KB: I think when you decide to stand up for something you believe in, you do it without worrying about the effects. That’s not the point. And I really, really had to stand in that the few days after that performance because the hate was very, very loud. But then I thought – if the hate is that loud for me just standing up for what I believe in, how loud the hate must be for that community. So, I am so proud of that performance. I’m so proud of CMT for allowing me and celebrating me doing that performance. I think in this chapter of my life and career, it’s just really important for me to figure out those things that I really want to dig my heels into, and stand tall in. And that’s certainly one of them.

V: Yeah, definitely, it’s so impactful. And with that, you’ve drawn people into the genre who were maybe less exposed to the varying viewpoints of artists or thought there was only one way to sing country music. So I think it’s amazing to bridge the gap between genres. And I’m sure it’s not lost on you that so many of your idols and musical influences – like Shania Twain, of course – were no stranger doing that in their careers as well. Whether it’s sonic experimentation and genre-bending or speaking up outside of music, I think country can be pretty set in its ways. But people like Shania Twain have always kept pushing the envelope in both respects. What has having that incredible support from someone as iconic as Shania, who obviously has been a mentor to you, meant throughout your career, but particularly now as you embark on such a new chapter in your music and in your personal life?

KB: First of all, these are great questions. You’re so lovely, thank you for that. I’ve learned from the best, I really have. I feel really lucky to have been a young girl with Shania Twain on the radio. I feel really lucky to have been a young artist with Taylor Swift on the radio. I’ve really, truly learned from the best. I think I’ve always just been drawn towards women in entertainment that have fearless qualities about them and challenge the status quo, whether that be through how they dress or what they speak up on. I think there’s a full range of ways that you can challenge boundaries, and I’ve always been drawn to those artists. I think that’s naturally where I’ve always wanted to go, but I’ve always operated from a place of being scared that people wouldn’t like me. Call it turning 30, call it getting divorced, I don’t know. Call it all of it. I just care way less about that now.

Photography by Jason Kempin/Getty Images for MTV

V: Yeah, I’m sure it feels freeing to let go of a lot of those expectations or preconceived notions about how women in country should act. Speaking of new chapters, your brand new song “How Do I Do This?”  that you mentioned earlier – the closing track of Rolling Up The Welcome Mat (For Good) – is the perfect way to signify the end of this era and the beginning of a new one. You announced today that you’ll be playing your dream arena show in your hometown of Knoxville, Tennessee this fall to celebrate such a bookmark year and this new level of touring. So what do you envision that to look like?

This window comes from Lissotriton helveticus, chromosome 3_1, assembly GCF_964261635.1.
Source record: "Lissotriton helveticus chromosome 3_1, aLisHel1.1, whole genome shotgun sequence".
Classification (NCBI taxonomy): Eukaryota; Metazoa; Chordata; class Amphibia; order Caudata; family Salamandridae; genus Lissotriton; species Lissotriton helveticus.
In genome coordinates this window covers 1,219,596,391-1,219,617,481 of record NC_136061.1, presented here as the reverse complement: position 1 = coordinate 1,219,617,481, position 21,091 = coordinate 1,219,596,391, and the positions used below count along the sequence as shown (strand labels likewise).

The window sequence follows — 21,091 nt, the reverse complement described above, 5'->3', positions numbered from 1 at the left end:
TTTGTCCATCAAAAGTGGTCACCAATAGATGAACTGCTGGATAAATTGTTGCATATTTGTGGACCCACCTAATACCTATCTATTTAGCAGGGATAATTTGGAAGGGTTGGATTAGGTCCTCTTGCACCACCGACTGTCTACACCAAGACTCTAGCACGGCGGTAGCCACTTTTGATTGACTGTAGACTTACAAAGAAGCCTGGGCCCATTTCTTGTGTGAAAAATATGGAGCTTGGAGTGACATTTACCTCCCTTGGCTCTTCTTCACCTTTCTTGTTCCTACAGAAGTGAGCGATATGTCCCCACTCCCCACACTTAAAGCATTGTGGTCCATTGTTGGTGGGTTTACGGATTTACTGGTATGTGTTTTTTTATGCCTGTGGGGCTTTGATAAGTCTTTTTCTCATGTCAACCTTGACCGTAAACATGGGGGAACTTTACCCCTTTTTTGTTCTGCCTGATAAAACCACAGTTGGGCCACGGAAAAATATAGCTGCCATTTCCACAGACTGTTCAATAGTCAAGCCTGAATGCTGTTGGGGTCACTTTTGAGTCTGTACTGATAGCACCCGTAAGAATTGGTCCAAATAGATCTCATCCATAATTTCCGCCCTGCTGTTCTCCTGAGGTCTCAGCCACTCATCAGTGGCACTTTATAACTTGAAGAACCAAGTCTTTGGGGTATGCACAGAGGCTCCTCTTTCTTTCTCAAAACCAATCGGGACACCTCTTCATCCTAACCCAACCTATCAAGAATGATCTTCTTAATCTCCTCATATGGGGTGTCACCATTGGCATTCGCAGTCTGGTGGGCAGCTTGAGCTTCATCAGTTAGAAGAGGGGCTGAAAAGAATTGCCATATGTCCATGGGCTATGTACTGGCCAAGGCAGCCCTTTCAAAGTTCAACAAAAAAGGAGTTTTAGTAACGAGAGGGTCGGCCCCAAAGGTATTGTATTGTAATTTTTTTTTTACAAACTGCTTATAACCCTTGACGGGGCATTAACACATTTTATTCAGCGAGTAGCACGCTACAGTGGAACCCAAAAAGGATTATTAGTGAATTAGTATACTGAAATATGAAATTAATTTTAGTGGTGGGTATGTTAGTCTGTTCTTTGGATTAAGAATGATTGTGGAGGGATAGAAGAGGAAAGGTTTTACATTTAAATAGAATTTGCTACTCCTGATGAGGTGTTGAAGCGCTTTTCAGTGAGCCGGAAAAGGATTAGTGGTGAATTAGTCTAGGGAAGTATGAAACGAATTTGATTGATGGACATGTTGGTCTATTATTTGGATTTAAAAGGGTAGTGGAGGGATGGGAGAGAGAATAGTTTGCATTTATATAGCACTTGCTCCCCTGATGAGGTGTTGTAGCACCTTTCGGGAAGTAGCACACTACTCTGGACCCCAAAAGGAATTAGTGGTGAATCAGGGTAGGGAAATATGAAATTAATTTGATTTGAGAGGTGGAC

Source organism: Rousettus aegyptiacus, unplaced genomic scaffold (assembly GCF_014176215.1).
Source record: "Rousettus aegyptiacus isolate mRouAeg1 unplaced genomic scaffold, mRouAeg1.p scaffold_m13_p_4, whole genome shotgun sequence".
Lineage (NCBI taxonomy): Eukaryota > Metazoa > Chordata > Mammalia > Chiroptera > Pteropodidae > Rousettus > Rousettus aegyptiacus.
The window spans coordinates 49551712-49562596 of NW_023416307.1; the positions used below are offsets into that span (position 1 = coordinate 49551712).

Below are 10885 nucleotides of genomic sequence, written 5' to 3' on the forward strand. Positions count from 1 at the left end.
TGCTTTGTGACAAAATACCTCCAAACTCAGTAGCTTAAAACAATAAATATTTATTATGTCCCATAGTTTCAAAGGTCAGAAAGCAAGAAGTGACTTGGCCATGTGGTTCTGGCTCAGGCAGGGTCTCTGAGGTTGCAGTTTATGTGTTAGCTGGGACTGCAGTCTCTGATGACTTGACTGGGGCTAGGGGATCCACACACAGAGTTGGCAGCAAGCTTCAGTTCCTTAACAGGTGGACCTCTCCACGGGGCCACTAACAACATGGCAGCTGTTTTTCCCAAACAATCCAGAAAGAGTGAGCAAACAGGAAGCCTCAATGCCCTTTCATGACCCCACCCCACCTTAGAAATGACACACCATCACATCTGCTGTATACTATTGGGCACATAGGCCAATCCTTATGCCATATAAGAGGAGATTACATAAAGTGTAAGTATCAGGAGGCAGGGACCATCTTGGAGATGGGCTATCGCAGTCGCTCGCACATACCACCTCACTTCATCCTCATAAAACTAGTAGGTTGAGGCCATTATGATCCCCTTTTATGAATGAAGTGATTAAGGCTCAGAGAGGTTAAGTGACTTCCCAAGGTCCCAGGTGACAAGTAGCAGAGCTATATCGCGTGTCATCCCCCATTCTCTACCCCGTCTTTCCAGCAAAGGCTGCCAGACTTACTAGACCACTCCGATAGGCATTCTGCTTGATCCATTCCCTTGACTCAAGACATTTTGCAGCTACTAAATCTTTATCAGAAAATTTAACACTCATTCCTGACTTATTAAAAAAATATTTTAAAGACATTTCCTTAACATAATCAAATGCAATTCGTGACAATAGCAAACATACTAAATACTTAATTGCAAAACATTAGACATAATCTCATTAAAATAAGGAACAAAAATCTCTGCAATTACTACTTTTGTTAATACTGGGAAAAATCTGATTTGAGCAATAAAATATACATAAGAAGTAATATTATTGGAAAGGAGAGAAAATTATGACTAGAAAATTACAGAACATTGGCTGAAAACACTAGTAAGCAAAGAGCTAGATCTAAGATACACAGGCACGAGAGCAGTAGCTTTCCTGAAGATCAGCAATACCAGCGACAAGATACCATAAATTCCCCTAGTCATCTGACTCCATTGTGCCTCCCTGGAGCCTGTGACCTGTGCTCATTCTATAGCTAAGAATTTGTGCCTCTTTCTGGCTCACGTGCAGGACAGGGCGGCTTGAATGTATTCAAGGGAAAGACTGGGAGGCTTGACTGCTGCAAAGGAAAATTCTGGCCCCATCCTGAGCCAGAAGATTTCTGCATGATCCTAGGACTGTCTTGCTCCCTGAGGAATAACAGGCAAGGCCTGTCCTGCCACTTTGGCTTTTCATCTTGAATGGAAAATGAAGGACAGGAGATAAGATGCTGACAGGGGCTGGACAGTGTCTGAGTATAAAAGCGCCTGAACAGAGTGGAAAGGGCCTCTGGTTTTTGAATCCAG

KB: Oh, I mean, that show specifically will be just a massive celebration. I’m calling it “The Homecoming Show,” because obviously I’m going back to my hometown and it’s homecoming week, but I also think this has been such a season of coming home to myself. So to be able to really put a period at the end of the sentence on this year in Knoxville is really a statement for me personally. I just want that night to feel like a true celebration of music and growth and growing up and feelings. And lots of confetti!

V: That’s so fun. Through this product in general, you’ve turned a very personal and public heartbreak into a healing journey for yourself and so much of your audience. But you’ve also undeniably reached the highest level of success thus far in your career after taking such a huge risk by being so brutally honest in your songwriting and even experimenting sonically, with songs like “Blindsided” and “Interlude” deviating from the traditional country sound in some ways. So after experiencing such unprecedented fan reception, do you think you’ll be even more comfortable taking musical risks going forward?

KB: I think that I’m not going to think about it. I’m so gently starting to write again, I’m really gonna take my time. I really don’t want to think about boundaries in any sense of my life anymore. I really just want to make music that I feel really proud of, and continue on that new level of honesty that I unlocked on Welcome Mat, and figure out how that translates in a happier season. That’s what I’m figuring out now. I’ve never been concerned about if it’s a banjo or a beat drop – I think my music’s country. Other people don’t have to agree with that. That doesn’t change me.